NYT: "A Quest for Hybrid Companies That Profit, but Can Tap Charity"

FrontlineSMS was featured in an article in the New York Times this week! You can find an extract of the article below, and the full piece can be found on the New York Times website here. "A new type of company intended to put social goals ahead of making profits is taking root around the country, as more states adopt laws to bridge the divide between nonprofits and businesses...

Charities seeking ways to reduce their reliance on donated dollars are increasingly developing programs that could be mistaken for businesses, and for them, such a structure solves a number of headaches. It gives them access to the capital markets, allows them to pay higher compensation levels and provides potential exit strategies, all unavailable to nonprofits...

Frontline SMS ... organized as a community interest company, or C.I.C.’s, the British corporate designation that has inspired many of the new hybrid in corporation laws passed in the United States. C.I.C.’s are required to have a social purpose like health care and their assets are locked, limiting what can be distributed to shareholders, employees and others.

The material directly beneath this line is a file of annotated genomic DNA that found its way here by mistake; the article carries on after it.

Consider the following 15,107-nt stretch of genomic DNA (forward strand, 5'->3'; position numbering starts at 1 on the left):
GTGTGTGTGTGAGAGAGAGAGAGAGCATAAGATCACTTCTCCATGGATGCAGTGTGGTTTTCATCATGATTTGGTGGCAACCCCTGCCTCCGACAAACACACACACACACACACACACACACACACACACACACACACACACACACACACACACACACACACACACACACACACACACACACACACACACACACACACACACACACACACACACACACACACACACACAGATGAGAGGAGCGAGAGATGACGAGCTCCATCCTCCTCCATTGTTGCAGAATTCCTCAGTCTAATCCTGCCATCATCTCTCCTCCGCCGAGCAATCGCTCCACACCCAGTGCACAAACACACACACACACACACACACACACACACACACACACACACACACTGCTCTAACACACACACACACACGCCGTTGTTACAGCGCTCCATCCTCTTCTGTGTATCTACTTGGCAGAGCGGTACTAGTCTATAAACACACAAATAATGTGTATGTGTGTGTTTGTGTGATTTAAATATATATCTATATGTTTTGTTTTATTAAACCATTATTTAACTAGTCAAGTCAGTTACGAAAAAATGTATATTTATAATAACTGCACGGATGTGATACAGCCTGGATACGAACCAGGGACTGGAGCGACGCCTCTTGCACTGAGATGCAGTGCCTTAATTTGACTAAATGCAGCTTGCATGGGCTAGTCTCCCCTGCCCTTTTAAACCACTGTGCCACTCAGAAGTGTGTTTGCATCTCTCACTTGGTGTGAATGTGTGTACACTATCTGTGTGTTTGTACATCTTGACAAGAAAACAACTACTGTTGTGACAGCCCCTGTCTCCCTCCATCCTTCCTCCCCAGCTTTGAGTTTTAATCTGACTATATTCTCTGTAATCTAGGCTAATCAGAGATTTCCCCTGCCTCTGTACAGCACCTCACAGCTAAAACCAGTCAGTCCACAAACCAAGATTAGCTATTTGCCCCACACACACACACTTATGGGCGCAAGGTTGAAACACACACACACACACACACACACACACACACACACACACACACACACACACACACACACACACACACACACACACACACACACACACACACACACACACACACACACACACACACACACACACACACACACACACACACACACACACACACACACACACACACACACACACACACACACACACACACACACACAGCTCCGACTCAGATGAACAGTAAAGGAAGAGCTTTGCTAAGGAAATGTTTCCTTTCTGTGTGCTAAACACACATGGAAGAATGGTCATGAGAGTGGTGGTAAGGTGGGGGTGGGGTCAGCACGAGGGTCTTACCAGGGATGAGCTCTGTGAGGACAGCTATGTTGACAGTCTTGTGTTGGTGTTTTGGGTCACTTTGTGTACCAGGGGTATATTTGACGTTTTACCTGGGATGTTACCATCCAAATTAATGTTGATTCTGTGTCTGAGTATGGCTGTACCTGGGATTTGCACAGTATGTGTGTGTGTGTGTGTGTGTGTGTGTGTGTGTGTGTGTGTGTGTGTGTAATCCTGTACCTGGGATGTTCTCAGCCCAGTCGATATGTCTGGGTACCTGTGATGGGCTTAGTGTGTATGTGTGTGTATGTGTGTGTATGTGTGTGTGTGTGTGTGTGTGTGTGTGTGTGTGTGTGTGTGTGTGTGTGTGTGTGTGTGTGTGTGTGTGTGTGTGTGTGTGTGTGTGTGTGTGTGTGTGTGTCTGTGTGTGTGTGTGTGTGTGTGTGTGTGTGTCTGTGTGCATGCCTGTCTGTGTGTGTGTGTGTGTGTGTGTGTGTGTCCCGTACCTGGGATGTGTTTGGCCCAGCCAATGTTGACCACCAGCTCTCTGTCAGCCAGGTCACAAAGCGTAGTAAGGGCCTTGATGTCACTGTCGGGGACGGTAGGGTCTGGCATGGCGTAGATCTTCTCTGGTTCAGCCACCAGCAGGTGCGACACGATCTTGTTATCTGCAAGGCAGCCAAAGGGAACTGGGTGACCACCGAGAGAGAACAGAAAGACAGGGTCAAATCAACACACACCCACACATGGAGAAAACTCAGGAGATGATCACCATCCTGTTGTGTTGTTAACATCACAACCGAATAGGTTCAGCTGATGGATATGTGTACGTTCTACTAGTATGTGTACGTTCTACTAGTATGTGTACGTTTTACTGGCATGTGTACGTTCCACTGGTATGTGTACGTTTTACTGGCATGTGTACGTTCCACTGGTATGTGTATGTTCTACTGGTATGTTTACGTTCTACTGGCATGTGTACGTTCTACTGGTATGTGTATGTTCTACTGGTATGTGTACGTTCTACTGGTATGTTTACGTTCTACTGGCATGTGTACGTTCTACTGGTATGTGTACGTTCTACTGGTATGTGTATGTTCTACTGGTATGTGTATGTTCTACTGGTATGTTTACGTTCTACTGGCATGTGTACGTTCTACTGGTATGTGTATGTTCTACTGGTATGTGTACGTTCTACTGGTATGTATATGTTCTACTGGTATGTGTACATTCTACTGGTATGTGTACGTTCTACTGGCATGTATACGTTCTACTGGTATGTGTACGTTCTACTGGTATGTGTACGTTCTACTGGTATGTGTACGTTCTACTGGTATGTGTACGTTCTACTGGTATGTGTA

FrontlineSMS was spun out of, a California nonprofit whose mission is to develop technology to help nonprofit groups deliver services. 'The value proposition is inherently defined in terms of social benefit,' said Sean Martin McDonald, of FrontlineSMS. 'That reduces a lot of concerns you might normally have from traditional financial investors by making it clear that your mission is primarily social, not primarily about making profits.'"

To read more check out the full article on the New York Times website here.